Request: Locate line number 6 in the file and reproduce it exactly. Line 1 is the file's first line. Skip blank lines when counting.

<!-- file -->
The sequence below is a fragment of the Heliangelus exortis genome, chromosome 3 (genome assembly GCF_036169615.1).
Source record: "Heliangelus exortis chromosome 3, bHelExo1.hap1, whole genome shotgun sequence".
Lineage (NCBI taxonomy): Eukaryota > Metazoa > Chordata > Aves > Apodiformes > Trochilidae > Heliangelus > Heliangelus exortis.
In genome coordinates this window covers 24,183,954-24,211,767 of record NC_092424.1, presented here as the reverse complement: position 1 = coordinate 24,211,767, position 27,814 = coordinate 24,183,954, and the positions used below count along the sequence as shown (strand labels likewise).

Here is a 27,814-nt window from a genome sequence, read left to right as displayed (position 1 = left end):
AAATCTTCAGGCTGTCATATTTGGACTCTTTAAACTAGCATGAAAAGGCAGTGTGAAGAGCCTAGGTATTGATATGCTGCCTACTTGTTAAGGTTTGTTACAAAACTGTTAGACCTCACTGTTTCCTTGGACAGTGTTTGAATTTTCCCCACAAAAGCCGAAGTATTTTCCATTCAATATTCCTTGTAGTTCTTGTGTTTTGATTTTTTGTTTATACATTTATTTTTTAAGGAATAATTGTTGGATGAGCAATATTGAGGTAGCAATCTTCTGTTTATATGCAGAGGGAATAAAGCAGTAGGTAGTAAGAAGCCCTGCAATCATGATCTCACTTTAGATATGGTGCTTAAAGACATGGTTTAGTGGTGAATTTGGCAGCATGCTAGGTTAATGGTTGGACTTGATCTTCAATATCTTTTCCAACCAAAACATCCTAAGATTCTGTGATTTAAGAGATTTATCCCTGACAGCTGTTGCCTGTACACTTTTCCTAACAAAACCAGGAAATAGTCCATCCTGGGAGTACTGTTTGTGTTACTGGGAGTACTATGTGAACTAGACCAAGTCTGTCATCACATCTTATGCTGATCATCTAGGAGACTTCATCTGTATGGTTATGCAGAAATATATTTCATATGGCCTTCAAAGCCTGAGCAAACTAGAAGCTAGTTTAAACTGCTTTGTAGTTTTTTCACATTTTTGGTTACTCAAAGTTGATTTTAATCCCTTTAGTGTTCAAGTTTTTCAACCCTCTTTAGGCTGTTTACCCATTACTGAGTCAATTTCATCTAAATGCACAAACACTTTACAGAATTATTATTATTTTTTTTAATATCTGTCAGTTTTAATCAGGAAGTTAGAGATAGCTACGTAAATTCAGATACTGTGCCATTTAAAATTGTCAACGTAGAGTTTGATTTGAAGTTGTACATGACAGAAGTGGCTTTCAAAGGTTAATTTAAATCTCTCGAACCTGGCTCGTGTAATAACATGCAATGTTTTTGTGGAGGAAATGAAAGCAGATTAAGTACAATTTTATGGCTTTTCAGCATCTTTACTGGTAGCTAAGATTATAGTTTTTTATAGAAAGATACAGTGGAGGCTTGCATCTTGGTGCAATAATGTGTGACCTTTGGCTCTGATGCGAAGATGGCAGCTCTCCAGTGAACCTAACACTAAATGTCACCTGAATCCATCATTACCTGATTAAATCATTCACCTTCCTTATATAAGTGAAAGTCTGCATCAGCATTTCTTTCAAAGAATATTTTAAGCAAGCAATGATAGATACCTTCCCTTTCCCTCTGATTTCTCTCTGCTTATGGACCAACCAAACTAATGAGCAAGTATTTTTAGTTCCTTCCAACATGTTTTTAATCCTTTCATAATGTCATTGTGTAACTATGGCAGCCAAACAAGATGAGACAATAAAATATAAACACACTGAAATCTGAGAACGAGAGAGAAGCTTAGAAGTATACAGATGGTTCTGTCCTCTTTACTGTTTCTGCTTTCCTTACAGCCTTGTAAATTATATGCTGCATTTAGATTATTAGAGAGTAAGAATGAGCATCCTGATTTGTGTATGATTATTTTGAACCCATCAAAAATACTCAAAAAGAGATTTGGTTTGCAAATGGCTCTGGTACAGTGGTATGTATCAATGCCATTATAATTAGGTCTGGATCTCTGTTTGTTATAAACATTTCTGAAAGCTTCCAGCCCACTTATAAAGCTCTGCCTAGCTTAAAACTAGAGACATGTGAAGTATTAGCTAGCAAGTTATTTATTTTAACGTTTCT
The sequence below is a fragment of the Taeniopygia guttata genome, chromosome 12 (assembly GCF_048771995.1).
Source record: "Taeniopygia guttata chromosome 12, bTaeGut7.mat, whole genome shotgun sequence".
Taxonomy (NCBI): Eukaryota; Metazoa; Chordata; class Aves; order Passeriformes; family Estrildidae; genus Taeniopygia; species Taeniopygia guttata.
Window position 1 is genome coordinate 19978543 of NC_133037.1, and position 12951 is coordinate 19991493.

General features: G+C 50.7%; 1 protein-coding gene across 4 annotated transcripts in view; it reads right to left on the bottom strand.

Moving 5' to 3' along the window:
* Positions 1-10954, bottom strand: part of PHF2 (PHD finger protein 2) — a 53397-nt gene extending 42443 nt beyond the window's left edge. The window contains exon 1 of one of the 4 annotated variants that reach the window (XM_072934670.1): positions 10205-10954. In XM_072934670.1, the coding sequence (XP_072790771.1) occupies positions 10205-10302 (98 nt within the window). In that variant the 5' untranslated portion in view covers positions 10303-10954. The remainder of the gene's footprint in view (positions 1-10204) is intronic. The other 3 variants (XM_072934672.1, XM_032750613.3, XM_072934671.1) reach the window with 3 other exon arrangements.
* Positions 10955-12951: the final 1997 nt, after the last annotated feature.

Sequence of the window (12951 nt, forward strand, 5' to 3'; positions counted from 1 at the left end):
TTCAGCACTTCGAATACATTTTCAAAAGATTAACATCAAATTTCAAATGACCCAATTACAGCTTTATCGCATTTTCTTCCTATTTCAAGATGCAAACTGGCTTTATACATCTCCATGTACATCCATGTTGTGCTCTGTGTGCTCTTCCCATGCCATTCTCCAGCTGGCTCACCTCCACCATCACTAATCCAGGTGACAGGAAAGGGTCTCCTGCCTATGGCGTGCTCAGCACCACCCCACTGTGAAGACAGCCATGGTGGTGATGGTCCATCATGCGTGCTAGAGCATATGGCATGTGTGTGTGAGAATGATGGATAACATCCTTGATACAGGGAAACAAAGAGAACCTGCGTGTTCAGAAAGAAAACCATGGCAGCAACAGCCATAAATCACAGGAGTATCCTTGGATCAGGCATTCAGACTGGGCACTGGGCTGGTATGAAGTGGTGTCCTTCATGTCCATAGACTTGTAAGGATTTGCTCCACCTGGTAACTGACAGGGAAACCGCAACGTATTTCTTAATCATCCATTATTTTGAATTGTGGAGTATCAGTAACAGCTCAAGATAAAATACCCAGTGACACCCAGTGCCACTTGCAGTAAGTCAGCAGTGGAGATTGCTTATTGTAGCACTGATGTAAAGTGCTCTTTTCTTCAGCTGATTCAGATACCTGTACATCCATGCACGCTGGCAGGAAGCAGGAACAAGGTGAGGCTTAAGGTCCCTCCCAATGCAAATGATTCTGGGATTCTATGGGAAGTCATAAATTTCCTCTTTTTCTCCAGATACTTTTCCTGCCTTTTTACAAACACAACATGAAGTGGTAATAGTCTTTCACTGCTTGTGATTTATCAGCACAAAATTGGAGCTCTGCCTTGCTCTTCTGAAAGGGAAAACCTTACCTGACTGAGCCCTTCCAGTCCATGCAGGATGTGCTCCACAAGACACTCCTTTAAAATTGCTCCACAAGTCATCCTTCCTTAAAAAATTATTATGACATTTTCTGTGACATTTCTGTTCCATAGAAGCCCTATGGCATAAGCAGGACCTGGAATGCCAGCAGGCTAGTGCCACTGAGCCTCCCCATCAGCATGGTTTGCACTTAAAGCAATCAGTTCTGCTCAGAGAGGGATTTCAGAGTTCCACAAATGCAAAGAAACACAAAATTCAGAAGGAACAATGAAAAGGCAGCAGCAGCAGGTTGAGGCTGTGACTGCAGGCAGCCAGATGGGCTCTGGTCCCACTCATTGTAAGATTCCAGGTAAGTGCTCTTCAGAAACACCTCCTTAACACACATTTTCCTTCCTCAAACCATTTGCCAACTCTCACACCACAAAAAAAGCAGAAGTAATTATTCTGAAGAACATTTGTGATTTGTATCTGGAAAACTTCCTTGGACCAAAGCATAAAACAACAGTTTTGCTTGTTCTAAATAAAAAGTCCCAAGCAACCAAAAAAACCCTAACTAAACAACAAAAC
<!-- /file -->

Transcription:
AAATCTTCAGGCTGTCATATTTGGACTCTTTAAACTAGCATGAAAAGGCAGTGTGAAGAGCCTAGGTATTGATATGCTGCCTACTTGTTAAGGTTTGTTACAAAACTGTTAGACCTCACTGTTTCCTTGGACAGTGTTTGAATTTTCCCCACAAAAGCCGAAGTATTTTCCATTCAATATTCCTTGTAGTTCTTGTGTTTTGATTTTTTGTTTATACATTTATTTTTTAAGGAATAATTGTTGGATGAGCAATATTGAGGTAGCAATCTTCTGTTTATATGCAGAGGGAATAAAGCAGTAGGTAGTAAGAAGCCCTGCAATCATGATCTCACTTTAGATATGGTGCTTAAAGACATGGTTTAGTGGTGAATTTGGCAGCATGCTAGGTTAATGGTTGGACTTGATCTTCAATATCTTTTCCAACCAAAACATCCTAAGATTCTGTGATTTAAGAGATTTATCCCTGACAGCTGTTGCCTGTACACTTTTCCTAACAAAACCAGGAAATAGTCCATCCTGGGAGTACTGTTTGTGTTACTGGGAGTACTATGTGAACTAGACCAAGTCTGTCATCACATCTTATGCTGATCATCTAGGAGACTTCATCTGTATGGTTATGCAGAAATATATTTCATATGGCCTTCAAAGCCTGAGCAAACTAGAAGCTAGTTTAAACTGCTTTGTAGTTTTTTCACATTTTTGGTTACTCAAAGTTGATTTTAATCCCTTTAGTGTTCAAGTTTTTCAACCCTCTTTAGGCTGTTTACCCATTACTGAGTCAATTTCATCTAAATGCACAAACACTTTACAGAATTATTATTATTTTTTTTAATATCTGTCAGTTTTAATCAGGAAGTTAGAGATAGCTACGTAAATTCAGATACTGTGCCATTTAAAATTGTCAACGTAGAGTTTGATTTGAAGTTGTACATGACAGAAGTGGCTTTCAAAGGTTAATTTAAATCTCTCGAACCTGGCTCGTGTAATAACATGCAATGTTTTTGTGGAGGAAATGAAAGCAGATTAAGTACAATTTTATGGCTTTTCAGCATCTTTACTGGTAGCTAAGATTATAGTTTTTTATAGAAAGATACAGTGGAGGCTTGCATCTTGGTGCAATAATGTGTGACCTTTGGCTCTGATGCGAAGATGGCAGCTCTCCAGTGAACCTAACACTAAATGTCACCTGAATCCATCATTACCTGATTAAATCATTCACCTTCCTTATATAAGTGAAAGTCTGCATCAGCATTTCTTTCAAAGAATATTTTAAGCAAGCAATGATAGATACCTTCCCTTTCCCTCTGATTTCTCTCTGCTTATGGACCAACCAAACTAATGAGCAAGTATTTTTAGTTCCTTCCAACATGTTTTTAATCCTTTCATAATGTCATTGTGTAACTATGGCAGCCAAACAAGATGAGACAATAAAATATAAACACACTGAAATCTGAGAACGAGAGAGAAGCTTAGAAGTATACAGATGGTTCTGTCCTCTTTACTGTTTCTGCTTTCCTTACAGCCTTGTAAATTATATGCTGCATTTAGATTATTAGAGAGTAAGAATGAGCATCCTGATTTGTGTATGATTATTTTGAACCCATCAAAAATACTCAAAAAGAGATTTGGTTTGCAAATGGCTCTGGTACAGTGGTATGTATCAATGCCATTATAATTAGGTCTGGATCTCTGTTTGTTATAAACATTTCTGAAAGCTTCCAGCCCACTTATAAAGCTCTGCCTAGCTTAAAACTAGAGACATGTGAAGTATTAGCTAGCAAGTTATTTATTTTAACGTTTCT